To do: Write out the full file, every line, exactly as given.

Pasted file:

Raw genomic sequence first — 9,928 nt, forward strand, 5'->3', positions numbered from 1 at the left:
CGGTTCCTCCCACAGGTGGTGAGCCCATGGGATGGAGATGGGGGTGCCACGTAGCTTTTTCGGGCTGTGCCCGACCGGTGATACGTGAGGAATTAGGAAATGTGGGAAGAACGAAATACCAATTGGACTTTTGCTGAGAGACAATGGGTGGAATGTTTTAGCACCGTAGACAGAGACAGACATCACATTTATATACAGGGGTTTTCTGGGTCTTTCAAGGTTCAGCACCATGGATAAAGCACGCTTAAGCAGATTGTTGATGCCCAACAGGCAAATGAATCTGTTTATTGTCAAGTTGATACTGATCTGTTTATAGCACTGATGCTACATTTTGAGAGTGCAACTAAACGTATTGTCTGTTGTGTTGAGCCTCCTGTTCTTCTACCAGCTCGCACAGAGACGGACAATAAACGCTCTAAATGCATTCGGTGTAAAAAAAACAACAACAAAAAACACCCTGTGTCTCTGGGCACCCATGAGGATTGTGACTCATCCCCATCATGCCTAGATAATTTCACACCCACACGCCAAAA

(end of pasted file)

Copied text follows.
Raw genomic sequence first — 9,928 nt, forward strand, 5'->3', positions numbered from 1 at the left:
CGGTTCCTCCCACAGGTGGTGAGCCCATGGGATGGAGATGGGGGTGCCACGTAGCTTTTTCGGGCTGTGCCCGACCGGTGATACGTGAGGAATTAGGAAATGTGGGAAGAACGAAATACCAATTGGACTTTTGCTGAGAGACAATGGGTGGAATGTTTTAGCACCGTAGACAGAGACAGACATCACATTTATATACAGGGGTTTTCTGGGTCTTTCAAGGTTCAGCACCATGGATAAAGCACGCTTAAGCAGATTGTTGATGCCCAACAGGCAAATGAATCTGTTTATTGTCAAGTTGATACTGATCTGTTTATAGCACTGATGCTACATTTTGAGAGTGCAACTAAACGTATTGTCTGTTGTGTTGAGCCTCCTGTTCTTCTACCAGCTCGCACAGAGACGGACAATAAACGCTCTAAATGCATTCGGTGTAAAAAAAACAACAACAAAAAACACCCTGTGTCTCTGGGCACCCATGAGGATTGTGACTCATCCCCATCATGCCTAGATAATTTCACACCCACACGCCAAAA